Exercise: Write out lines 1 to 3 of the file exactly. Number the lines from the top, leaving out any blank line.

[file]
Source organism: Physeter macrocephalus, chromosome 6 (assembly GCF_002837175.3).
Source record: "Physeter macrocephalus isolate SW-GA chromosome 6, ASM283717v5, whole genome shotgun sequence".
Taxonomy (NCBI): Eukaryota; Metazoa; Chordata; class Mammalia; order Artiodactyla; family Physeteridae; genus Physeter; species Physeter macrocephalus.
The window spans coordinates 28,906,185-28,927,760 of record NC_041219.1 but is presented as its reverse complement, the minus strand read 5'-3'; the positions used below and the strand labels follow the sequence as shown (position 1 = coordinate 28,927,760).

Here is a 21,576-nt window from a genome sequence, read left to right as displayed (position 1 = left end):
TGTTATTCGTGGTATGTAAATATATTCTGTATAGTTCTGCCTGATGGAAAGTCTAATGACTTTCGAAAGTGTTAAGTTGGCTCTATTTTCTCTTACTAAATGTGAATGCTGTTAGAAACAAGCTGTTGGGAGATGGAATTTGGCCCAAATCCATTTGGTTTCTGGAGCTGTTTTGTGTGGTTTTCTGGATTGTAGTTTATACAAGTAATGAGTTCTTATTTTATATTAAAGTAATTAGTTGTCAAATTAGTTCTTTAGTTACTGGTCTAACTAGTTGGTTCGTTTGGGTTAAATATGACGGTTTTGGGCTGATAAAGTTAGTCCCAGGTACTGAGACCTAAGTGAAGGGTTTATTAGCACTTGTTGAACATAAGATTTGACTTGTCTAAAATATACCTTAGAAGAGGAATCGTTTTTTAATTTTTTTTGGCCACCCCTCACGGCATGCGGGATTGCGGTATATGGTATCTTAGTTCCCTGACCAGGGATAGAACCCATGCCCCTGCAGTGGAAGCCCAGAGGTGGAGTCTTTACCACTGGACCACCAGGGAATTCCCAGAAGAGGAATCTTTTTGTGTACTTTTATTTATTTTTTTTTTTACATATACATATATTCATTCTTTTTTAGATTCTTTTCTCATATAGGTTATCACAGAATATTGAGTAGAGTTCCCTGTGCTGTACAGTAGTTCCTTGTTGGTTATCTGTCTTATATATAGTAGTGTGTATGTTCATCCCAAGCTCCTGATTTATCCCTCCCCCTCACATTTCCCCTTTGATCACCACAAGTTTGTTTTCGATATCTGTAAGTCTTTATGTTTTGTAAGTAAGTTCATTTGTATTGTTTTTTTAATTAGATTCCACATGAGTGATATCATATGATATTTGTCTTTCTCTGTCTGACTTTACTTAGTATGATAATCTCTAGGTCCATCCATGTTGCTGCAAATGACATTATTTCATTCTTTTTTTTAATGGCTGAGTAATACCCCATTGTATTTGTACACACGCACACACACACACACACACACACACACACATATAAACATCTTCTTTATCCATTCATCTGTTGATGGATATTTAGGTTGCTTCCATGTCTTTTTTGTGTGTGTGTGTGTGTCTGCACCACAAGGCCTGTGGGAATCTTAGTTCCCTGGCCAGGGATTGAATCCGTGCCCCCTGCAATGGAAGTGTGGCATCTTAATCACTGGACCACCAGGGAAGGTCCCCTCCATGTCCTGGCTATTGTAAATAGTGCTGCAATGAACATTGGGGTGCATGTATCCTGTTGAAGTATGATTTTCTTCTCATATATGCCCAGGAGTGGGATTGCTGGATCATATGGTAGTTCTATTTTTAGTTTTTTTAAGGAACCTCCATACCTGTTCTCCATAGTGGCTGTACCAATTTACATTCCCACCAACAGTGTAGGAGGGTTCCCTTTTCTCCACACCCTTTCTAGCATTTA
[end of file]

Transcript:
Source organism: Physeter macrocephalus, chromosome 6 (assembly GCF_002837175.3).
Source record: "Physeter macrocephalus isolate SW-GA chromosome 6, ASM283717v5, whole genome shotgun sequence".
Taxonomy (NCBI): Eukaryota; Metazoa; Chordata; class Mammalia; order Artiodactyla; family Physeteridae; genus Physeter; species Physeter macrocephalus.